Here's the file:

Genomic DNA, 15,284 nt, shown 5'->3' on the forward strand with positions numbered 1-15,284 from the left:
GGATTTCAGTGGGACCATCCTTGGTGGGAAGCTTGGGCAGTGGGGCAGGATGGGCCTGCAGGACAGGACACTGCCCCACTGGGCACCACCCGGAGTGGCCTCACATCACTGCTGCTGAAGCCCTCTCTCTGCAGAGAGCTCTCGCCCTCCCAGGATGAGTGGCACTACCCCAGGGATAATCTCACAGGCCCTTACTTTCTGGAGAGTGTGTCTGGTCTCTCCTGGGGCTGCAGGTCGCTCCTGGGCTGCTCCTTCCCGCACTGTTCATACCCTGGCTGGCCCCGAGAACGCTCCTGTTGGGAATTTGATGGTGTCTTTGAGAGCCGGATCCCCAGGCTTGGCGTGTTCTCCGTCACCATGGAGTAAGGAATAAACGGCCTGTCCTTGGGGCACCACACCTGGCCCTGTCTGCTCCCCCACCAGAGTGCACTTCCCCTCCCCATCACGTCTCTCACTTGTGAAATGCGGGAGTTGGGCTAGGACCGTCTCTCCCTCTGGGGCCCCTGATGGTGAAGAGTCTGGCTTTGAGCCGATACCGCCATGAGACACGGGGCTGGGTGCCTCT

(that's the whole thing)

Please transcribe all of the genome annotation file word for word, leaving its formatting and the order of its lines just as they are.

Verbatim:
Genomic DNA, 15,284 nt, shown 5'->3' on the forward strand with positions numbered 1-15,284 from the left:
GGATTTCAGTGGGACCATCCTTGGTGGGAAGCTTGGGCAGTGGGGCAGGATGGGCCTGCAGGACAGGACACTGCCCCACTGGGCACCACCCGGAGTGGCCTCACATCACTGCTGCTGAAGCCCTCTCTCTGCAGAGAGCTCTCGCCCTCCCAGGATGAGTGGCACTACCCCAGGGATAATCTCACAGGCCCTTACTTTCTGGAGAGTGTGTCTGGTCTCTCCTGGGGCTGCAGGTCGCTCCTGGGCTGCTCCTTCCCGCACTGTTCATACCCTGGCTGGCCCCGAGAACGCTCCTGTTGGGAATTTGATGGTGTCTTTGAGAGCCGGATCCCCAGGCTTGGCGTGTTCTCCGTCACCATGGAGTAAGGAATAAACGGCCTGTCCTTGGGGCACCACACCTGGCCCTGTCTGCTCCCCCACCAGAGTGCACTTCCCCTCCCCATCACGTCTCTCACTTGTGAAATGCGGGAGTTGGGCTAGGACCGTCTCTCCCTCTGGGGCCCCTGATGGTGAAGAGTCTGGCTTTGAGCCGATACCGCCATGAGACACGGGGCTGGGTGCCTCT